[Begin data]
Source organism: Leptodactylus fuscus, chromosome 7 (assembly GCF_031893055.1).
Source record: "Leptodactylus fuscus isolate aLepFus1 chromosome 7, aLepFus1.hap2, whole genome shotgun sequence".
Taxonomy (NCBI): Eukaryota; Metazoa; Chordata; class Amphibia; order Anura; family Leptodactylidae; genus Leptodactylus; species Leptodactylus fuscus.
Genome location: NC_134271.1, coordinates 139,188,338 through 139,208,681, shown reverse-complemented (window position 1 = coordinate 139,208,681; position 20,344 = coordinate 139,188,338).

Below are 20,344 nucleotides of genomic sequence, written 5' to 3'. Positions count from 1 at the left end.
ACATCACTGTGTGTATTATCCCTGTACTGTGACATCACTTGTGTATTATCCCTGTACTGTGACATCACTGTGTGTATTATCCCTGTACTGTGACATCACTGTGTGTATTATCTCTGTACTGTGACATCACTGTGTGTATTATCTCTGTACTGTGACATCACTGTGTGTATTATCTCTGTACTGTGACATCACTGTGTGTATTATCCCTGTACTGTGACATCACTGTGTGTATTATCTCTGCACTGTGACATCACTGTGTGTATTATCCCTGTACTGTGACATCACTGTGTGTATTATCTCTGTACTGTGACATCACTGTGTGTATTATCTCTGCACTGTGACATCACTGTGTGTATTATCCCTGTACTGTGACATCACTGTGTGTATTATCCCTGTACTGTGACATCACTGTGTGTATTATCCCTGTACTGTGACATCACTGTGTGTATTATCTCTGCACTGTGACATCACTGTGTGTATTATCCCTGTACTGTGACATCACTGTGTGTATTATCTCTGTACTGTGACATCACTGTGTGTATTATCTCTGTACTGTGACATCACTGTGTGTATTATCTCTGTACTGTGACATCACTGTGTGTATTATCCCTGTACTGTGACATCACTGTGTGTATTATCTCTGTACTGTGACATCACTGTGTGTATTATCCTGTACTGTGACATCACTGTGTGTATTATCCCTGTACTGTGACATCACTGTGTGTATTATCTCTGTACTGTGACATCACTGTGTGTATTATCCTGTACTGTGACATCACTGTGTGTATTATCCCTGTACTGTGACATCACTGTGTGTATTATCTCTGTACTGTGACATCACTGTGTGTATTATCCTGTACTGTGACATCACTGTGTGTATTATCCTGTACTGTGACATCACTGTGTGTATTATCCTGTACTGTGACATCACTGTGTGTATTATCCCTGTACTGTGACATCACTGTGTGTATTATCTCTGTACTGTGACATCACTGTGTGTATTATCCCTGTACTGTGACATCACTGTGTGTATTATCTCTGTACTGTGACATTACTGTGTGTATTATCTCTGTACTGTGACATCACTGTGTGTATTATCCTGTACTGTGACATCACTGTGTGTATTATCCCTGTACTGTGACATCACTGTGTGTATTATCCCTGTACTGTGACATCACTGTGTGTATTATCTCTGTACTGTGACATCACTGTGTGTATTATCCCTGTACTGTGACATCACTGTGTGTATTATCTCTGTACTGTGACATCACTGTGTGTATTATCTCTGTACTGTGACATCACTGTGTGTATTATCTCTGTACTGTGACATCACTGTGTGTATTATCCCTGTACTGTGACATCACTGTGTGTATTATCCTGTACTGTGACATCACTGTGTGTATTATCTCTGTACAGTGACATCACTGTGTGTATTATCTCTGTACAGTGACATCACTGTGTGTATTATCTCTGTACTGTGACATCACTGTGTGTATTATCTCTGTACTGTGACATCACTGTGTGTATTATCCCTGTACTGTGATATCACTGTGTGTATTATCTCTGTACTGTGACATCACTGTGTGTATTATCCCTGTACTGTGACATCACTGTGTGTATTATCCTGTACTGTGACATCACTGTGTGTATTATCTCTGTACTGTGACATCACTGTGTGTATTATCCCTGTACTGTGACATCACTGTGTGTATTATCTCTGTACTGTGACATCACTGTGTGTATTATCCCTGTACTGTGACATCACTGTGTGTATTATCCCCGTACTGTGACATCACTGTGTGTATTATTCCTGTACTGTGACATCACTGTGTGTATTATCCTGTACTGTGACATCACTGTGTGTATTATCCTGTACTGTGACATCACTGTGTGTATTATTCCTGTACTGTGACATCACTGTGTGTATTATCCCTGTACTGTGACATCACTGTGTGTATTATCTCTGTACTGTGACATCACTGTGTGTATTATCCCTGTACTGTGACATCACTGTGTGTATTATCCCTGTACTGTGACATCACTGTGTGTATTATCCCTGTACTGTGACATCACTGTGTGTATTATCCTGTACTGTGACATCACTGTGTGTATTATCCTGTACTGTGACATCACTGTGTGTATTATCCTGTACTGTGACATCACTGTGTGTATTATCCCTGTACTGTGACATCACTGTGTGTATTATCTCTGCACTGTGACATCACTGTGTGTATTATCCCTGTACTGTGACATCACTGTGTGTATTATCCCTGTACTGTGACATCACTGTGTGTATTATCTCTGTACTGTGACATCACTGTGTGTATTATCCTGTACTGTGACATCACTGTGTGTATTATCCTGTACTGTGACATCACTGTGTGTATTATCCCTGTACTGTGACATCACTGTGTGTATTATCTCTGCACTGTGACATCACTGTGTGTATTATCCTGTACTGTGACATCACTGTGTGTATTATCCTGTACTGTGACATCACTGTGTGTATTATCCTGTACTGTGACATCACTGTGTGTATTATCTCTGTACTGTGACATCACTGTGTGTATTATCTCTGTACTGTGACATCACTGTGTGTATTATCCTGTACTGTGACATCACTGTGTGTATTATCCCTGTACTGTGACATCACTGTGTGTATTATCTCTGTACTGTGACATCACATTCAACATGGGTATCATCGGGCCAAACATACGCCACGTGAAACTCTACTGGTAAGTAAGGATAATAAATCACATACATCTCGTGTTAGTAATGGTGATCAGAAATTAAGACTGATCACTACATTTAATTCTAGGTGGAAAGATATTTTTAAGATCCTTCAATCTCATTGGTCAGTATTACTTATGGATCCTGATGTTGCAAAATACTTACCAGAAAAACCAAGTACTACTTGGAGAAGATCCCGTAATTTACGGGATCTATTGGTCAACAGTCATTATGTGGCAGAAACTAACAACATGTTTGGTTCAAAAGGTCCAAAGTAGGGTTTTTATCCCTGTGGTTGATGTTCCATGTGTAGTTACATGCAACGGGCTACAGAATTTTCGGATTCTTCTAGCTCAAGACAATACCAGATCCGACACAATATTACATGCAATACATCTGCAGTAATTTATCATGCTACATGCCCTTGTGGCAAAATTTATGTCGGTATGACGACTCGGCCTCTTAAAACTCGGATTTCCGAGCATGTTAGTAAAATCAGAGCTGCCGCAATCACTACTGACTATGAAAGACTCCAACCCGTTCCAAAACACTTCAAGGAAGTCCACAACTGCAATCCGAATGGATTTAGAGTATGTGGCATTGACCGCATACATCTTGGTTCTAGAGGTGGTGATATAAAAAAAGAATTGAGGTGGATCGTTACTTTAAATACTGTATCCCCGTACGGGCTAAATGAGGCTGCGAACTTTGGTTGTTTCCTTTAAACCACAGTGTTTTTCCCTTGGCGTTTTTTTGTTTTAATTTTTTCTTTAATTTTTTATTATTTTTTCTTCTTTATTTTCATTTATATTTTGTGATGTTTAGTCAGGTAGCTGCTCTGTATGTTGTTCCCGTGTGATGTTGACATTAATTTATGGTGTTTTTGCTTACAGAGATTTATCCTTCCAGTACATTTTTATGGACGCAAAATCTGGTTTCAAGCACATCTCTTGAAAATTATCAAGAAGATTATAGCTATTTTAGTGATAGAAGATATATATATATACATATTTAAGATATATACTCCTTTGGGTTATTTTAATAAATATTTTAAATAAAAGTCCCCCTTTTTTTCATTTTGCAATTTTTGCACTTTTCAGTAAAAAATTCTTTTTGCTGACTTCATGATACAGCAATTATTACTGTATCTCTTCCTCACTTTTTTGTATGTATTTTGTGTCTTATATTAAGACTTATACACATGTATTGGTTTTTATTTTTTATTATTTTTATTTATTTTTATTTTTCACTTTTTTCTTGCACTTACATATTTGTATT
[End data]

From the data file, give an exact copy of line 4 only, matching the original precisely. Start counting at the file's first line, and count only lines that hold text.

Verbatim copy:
Genome location: NC_134271.1, coordinates 139,188,338 through 139,208,681, shown reverse-complemented (window position 1 = coordinate 139,208,681; position 20,344 = coordinate 139,188,338).